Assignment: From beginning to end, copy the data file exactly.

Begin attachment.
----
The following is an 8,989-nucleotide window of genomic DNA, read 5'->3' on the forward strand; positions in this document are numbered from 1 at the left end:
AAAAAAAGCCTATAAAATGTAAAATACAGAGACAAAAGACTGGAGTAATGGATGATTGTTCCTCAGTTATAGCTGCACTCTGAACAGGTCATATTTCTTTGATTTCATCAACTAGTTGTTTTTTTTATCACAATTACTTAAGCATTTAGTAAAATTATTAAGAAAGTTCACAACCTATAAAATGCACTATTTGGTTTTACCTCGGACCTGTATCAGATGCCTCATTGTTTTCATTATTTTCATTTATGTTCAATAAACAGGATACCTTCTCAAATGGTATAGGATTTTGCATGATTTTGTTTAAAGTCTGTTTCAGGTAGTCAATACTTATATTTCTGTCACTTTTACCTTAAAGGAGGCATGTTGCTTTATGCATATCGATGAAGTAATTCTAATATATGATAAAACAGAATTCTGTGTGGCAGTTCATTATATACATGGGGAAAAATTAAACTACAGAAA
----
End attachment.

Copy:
The following is an 8,989-nucleotide window of genomic DNA, read 5'->3' on the forward strand; positions in this document are numbered from 1 at the left end:
AAAAAAAGCCTATAAAATGTAAAATACAGAGACAAAAGACTGGAGTAATGGATGATTGTTCCTCAGTTATAGCTGCACTCTGAACAGGTCATATTTCTTTGATTTCATCAACTAGTTGTTTTTTTTATCACAATTACTTAAGCATTTAGTAAAATTATTAAGAAAGTTCACAACCTATAAAATGCACTATTTGGTTTTACCTCGGACCTGTATCAGATGCCTCATTGTTTTCATTATTTTCATTTATGTTCAATAAACAGGATACCTTCTCAAATGGTATAGGATTTTGCATGATTTTGTTTAAAGTCTGTTTCAGGTAGTCAATACTTATATTTCTGTCACTTTTACCTTAAAGGAGGCATGTTGCTTTATGCATATCGATGAAGTAATTCTAATATATGATAAAACAGAATTCTGTGTGGCAGTTCATTATATACATGGGGAAAAATTAAACTACAGAAA